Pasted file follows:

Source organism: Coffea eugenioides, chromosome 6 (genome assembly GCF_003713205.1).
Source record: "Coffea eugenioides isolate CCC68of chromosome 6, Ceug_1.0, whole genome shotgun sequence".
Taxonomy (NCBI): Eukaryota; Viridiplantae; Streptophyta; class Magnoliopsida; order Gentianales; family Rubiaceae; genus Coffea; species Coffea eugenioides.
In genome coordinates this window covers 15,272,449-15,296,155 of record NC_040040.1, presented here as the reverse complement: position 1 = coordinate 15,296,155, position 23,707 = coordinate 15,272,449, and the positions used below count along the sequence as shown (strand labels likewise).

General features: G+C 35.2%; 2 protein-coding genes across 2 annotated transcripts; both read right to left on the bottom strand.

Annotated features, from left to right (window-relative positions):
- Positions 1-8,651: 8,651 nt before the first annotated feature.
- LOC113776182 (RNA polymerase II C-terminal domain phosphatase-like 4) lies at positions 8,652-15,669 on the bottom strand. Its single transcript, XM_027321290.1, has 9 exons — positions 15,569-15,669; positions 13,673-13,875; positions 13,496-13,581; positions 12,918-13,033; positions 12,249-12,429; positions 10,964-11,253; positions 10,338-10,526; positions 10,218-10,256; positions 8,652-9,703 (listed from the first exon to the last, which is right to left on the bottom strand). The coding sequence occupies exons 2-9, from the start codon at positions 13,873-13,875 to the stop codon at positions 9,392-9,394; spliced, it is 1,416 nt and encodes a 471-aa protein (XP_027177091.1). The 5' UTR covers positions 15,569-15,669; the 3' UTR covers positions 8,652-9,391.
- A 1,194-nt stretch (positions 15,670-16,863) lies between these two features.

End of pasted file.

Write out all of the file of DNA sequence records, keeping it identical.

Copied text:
Source organism: Coffea eugenioides, chromosome 6 (genome assembly GCF_003713205.1).
Source record: "Coffea eugenioides isolate CCC68of chromosome 6, Ceug_1.0, whole genome shotgun sequence".
Taxonomy (NCBI): Eukaryota; Viridiplantae; Streptophyta; class Magnoliopsida; order Gentianales; family Rubiaceae; genus Coffea; species Coffea eugenioides.
In genome coordinates this window covers 15,272,449-15,296,155 of record NC_040040.1, presented here as the reverse complement: position 1 = coordinate 15,296,155, position 23,707 = coordinate 15,272,449, and the positions used below count along the sequence as shown (strand labels likewise).

General features: G+C 35.2%; 2 protein-coding genes across 2 annotated transcripts; both read right to left on the bottom strand.

Annotated features, from left to right (window-relative positions):
- Positions 1-8,651: 8,651 nt before the first annotated feature.
- LOC113776182 (RNA polymerase II C-terminal domain phosphatase-like 4) lies at positions 8,652-15,669 on the bottom strand. Its single transcript, XM_027321290.1, has 9 exons — positions 15,569-15,669; positions 13,673-13,875; positions 13,496-13,581; positions 12,918-13,033; positions 12,249-12,429; positions 10,964-11,253; positions 10,338-10,526; positions 10,218-10,256; positions 8,652-9,703 (listed from the first exon to the last, which is right to left on the bottom strand). The coding sequence occupies exons 2-9, from the start codon at positions 13,873-13,875 to the stop codon at positions 9,392-9,394; spliced, it is 1,416 nt and encodes a 471-aa protein (XP_027177091.1). The 5' UTR covers positions 15,569-15,669; the 3' UTR covers positions 8,652-9,391.
- A 1,194-nt stretch (positions 15,670-16,863) lies between these two features.